Rox Does Yoga

Yoga, Wellness, and Life

December Training Weekend: Graduation Wrap-Up December 12, 2011

Filed under: reflections,teacher training,yoga lifestyle — R. H. Ward @ 2:18 pm
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My weekend was a lot more emotional than I was expecting.

Friday night, we spent some time checking in and figuring out what had gone wrong with communication about our group’s end-of-YTT celebration. Different people had had different things in mind for our celebration, and, not knowing that the others were planning something else, moved forward with reservations and such. The spirit behind the problem wasn’t the problem: everyone just wanted to make sure that we all had a chance to celebrate together. Things just weren’t communicated as well as they needed to be, which resulted in frustration, disappointment, and hurt for a few people. We talked it all over and cleared the air, and then proceeded to plan on having modified versions of both celebrations, which was really the best of both worlds.

We then spent some time Friday night talking with N about the business end of yoga teaching: what to charge, how to charge, where to teach, what do we need to worry about in our non-compete clause, whether to register with Yoga Alliance (short answer: yes, definitely), whether to get liability insurance (again: yes, definitely), how to react to emergency situations, and other aspects of the business. This was really useful and we all had questions to ask and things we were wondering about. After Friday night’s class, several of us went next door to Sukho Thai for Celebration # 1. A few people brought wine and since the restaurant was almost empty except for us, we really had a chance to relax.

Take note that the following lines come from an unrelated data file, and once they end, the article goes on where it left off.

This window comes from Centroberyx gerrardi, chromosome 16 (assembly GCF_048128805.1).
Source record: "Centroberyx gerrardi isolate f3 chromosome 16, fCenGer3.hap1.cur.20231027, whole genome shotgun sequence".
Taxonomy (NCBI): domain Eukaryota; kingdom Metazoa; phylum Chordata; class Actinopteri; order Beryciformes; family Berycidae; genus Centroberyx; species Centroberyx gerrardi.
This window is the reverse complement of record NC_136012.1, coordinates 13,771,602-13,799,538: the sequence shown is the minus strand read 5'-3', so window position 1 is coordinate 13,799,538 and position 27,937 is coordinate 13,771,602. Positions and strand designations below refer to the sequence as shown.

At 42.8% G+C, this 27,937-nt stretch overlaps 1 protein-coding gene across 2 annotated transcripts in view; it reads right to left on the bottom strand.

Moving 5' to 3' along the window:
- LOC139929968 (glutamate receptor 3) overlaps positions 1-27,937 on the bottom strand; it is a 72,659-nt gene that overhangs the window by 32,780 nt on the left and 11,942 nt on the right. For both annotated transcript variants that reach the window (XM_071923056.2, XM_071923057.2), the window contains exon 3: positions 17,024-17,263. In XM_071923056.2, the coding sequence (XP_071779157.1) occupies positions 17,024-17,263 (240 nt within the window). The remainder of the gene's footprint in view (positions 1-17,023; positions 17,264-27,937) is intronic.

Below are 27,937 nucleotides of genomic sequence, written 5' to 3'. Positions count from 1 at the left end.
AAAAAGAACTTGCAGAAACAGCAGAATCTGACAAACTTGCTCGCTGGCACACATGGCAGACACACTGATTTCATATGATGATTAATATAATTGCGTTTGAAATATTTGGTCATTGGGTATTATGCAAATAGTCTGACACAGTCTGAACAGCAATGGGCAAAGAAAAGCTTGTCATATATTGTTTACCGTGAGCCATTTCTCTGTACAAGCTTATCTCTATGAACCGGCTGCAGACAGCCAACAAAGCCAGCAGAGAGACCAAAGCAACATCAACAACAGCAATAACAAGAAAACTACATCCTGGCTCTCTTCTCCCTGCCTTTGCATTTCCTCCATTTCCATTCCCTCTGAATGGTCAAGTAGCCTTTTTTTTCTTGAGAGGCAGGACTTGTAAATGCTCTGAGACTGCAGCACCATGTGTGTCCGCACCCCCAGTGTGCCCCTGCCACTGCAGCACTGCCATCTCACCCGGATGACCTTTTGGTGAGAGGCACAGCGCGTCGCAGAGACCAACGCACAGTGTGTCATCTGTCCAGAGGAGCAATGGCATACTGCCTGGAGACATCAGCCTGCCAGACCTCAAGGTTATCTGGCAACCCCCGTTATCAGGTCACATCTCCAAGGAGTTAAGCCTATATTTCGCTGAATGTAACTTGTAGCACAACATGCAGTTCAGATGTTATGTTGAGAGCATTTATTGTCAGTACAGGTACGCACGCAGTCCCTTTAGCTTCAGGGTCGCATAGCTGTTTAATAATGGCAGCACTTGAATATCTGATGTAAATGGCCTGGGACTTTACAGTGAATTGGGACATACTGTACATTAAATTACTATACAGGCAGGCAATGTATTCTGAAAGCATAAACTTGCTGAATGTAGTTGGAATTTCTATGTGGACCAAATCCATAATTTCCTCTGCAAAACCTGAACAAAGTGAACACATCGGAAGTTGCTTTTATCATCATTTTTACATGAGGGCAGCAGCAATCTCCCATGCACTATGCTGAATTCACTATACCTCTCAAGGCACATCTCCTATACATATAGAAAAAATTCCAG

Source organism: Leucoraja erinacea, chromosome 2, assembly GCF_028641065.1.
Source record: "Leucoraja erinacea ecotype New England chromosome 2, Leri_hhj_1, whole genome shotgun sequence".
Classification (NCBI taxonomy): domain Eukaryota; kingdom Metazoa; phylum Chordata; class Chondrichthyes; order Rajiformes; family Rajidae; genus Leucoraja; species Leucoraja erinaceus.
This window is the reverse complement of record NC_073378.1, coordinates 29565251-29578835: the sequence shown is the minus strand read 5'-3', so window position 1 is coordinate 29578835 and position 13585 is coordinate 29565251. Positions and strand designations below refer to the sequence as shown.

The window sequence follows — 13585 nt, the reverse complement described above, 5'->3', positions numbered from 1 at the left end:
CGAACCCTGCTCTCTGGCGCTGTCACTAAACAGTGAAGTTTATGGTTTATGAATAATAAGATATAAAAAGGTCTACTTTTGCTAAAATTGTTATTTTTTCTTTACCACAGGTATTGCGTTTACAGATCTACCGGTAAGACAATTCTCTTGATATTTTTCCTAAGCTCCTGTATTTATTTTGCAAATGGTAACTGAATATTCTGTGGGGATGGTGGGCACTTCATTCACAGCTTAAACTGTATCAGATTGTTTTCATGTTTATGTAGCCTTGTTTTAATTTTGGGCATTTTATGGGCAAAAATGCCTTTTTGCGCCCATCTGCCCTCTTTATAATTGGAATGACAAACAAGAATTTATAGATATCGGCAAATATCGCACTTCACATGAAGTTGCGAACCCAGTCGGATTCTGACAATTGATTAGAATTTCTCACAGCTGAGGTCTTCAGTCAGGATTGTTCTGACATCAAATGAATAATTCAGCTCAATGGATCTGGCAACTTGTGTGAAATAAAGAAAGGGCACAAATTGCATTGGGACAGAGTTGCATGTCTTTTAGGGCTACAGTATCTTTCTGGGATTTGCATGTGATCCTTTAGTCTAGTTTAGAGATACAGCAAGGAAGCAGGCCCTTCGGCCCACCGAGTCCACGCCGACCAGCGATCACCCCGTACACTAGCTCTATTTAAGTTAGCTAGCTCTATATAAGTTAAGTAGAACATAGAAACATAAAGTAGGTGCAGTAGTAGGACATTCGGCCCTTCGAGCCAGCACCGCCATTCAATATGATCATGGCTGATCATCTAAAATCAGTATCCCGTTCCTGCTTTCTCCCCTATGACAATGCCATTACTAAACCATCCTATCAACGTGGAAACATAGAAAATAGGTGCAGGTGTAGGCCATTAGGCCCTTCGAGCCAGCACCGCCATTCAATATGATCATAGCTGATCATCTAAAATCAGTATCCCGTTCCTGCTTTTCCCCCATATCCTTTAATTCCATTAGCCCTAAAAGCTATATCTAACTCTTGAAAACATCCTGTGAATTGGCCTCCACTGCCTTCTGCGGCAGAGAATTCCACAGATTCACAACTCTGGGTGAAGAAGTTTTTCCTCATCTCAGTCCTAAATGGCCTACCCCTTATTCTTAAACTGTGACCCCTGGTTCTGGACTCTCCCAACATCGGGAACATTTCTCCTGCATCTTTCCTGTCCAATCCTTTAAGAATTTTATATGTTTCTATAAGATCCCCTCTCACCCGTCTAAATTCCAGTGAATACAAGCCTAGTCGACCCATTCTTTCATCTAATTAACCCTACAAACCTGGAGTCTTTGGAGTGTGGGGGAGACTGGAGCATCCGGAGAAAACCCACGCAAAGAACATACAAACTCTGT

On Saturday morning, I attended the 10:30 all-levels hatha yoga class with several of my classmates (my last opportunity for complimentary yoga!). After lunch, we started on the afternoon’s classwork. First, we talked with J about some different issues with being a yoga teacher: how to react to and deal with students. J talked about his long experience in working with different students, and it was really informative. Every person brings something different to yoga class; different people want different things, and there are often students who came with a friend who don’t really want to be there at all. J talked about strategies for working with difficult students and not taking things personally. Then N arrived and we played our last Yoga Jeopardy game. J was Alex Trebek/Vanna White again, and again did a fantastic job. My team somehow ended up with all the hardest questions, but overall our group did really well and got almost all the answers right (and really, who needs to know the Sanskrit name for candle-gazing anyway?).

After Jeopardy, N and J held our graduation ceremony. It was very simple: each new teacher came up to the front of the room and had a chance to say a few words if she liked, and then N and J presented her with a certificate. We all choked up several times as each person spoke about how meaningful this training had been and how much we’d learned from each other and from N and J. After graduation, our spouses, friends, partners, and kids began to arrive for Celebration # 2. N had picked up some cookies and pound cake from Whole Foods, and we shared tea and snacks and met the people our classmates had been talking about all this time. I was still feeling really teary from graduation, so I clung onto my husband F perhaps more than necessary. We all said our goodbyes and cried some more, and then F drove me home.